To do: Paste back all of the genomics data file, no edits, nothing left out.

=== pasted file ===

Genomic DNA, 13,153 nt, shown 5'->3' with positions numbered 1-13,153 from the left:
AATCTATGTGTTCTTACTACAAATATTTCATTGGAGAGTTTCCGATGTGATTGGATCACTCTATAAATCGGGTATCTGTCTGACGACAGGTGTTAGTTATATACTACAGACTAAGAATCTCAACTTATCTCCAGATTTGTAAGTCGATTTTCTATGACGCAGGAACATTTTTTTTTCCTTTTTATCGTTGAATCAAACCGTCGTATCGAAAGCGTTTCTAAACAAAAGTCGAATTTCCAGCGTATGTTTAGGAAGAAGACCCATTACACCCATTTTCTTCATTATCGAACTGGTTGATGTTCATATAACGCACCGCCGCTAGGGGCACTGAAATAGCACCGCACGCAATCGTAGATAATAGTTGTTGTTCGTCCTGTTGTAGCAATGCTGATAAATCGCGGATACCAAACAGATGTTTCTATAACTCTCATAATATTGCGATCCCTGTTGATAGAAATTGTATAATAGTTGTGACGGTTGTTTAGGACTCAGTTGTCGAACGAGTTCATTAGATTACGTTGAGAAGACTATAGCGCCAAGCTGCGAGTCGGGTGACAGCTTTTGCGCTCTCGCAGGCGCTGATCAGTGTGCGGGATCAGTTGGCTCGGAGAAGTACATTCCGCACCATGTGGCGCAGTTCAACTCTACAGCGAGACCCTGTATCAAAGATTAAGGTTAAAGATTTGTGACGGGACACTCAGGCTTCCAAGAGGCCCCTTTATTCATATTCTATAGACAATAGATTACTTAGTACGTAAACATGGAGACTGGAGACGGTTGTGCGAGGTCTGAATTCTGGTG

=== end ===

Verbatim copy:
Genomic DNA, 13,153 nt, shown 5'->3' with positions numbered 1-13,153 from the left:
AATCTATGTGTTCTTACTACAAATATTTCATTGGAGAGTTTCCGATGTGATTGGATCACTCTATAAATCGGGTATCTGTCTGACGACAGGTGTTAGTTATATACTACAGACTAAGAATCTCAACTTATCTCCAGATTTGTAAGTCGATTTTCTATGACGCAGGAACATTTTTTTTTCCTTTTTATCGTTGAATCAAACCGTCGTATCGAAAGCGTTTCTAAACAAAAGTCGAATTTCCAGCGTATGTTTAGGAAGAAGACCCATTACACCCATTTTCTTCATTATCGAACTGGTTGATGTTCATATAACGCACCGCCGCTAGGGGCACTGAAATAGCACCGCACGCAATCGTAGATAATAGTTGTTGTTCGTCCTGTTGTAGCAATGCTGATAAATCGCGGATACCAAACAGATGTTTCTATAACTCTCATAATATTGCGATCCCTGTTGATAGAAATTGTATAATAGTTGTGACGGTTGTTTAGGACTCAGTTGTCGAACGAGTTCATTAGATTACGTTGAGAAGACTATAGCGCCAAGCTGCGAGTCGGGTGACAGCTTTTGCGCTCTCGCAGGCGCTGATCAGTGTGCGGGATCAGTTGGCTCGGAGAAGTACATTCCGCACCATGTGGCGCAGTTCAACTCTACAGCGAGACCCTGTATCAAAGATTAAGGTTAAAGATTTGTGACGGGACACTCAGGCTTCCAAGAGGCCCCTTTATTCATATTCTATAGACAATAGATTACTTAGTACGTAAACATGGAGACTGGAGACGGTTGTGCGAGGTCTGAATTCTGGTG